If you are looking for a good way to gage whether or not the pounds that you are adding during your pregnancy are actually "baby weight" as opposed to "Too many munchies," take a moment this week and measure the circumference of your upper thighs.  Your upper thigh is a good indication of your own body fat and should therefore remain about the same throughout your entire pregnancy.  Write down your starting circumference and then use the "date" of your due date as your measurement day for the next seven months.  If you are due on June 12, on the 12th of each month take a moment and measure your thighs and record the new number.  If you find that your circumference is continually increasing, you may want to reevaluate your pregnancy diet.  Remember, while it is important to allow yourself to gain weight while pregnant, it is equally important, if not more so, to not overindulge and inadvertently create health problems for you and your little one.

   

Your Homework: Preparing For Parenthood
    http://www.edhelperbaby.com/weekly/pregnancy_week_12_Your_Pregnancy_Week_12.htm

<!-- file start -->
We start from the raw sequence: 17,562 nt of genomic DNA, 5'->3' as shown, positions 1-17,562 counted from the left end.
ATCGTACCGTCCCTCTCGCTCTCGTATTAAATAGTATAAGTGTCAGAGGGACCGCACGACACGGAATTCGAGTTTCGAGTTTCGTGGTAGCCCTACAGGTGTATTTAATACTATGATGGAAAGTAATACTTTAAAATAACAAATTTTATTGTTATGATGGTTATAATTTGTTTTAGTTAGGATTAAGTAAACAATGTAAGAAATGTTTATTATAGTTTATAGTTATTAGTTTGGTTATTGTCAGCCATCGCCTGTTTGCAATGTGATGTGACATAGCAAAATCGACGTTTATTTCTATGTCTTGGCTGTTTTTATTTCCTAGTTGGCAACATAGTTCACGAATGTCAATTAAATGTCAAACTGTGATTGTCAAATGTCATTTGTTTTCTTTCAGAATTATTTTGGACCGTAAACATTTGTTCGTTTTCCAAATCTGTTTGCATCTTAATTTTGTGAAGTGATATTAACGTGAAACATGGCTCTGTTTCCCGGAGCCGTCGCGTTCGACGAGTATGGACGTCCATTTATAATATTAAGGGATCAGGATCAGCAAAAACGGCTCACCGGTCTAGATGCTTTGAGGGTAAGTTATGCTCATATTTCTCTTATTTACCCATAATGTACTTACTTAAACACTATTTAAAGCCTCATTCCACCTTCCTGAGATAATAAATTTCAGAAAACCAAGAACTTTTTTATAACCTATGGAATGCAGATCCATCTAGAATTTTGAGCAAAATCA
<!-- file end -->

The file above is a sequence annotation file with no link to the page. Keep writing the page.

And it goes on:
It is no secret that the United States and the world at large are currently facing a childhood obesity epidemic.  A recently released research study found that 16% (over 9 million) children ages 6-19 are obese and an additional 15% are at risk for becoming overweight.  The study also found that in the past thirty years the obesity rate has more than doubled in children ages 2-5 and 12-19 and has tripled among children ages 6-12.  The World Health Organization pointed out that these figures are alarming because obese children and teens have a 70% chance of becoming obese adults, and obesity is one of the leading causes of several serious health problems.  As you begin to prepare yourself for parenthood, even at this early stage of your pregnancy, one of the best things that you can do for your growing little one's current and future health is to become active.  An unrelated study that followed pregnant women and their children found that women who were physically active during their pregnancies had children who grew up to be more physically active than those moms who were sedentary throughout their pregnancies.  While this phenomenon may have more to do with psychology than biology, as the kiddos may be mimicking the actions of their parents and inadvertently adopting the family's fitness routine, the end result is the same.  Active, physically fit parents tend to raise active, physically fit children.  Your homework assignment this week is to find a type of exercise or physical activity that you enjoy and begin making it a part of your weekly, if not daily, routine.  You will find that becoming active and exercising will not only increase your energy level and help to keep your pregnancy weight gain in check, but it will also alleviate several uncomfortable side-effects of pregnancy.  By creating this healthy lifestyle habit now, you will also find that it will be easier to continue once your little one is born.   If you have specific concerns about the safety of certain exercises, follow the link to another EDhelper baby article or speak to your health care provider.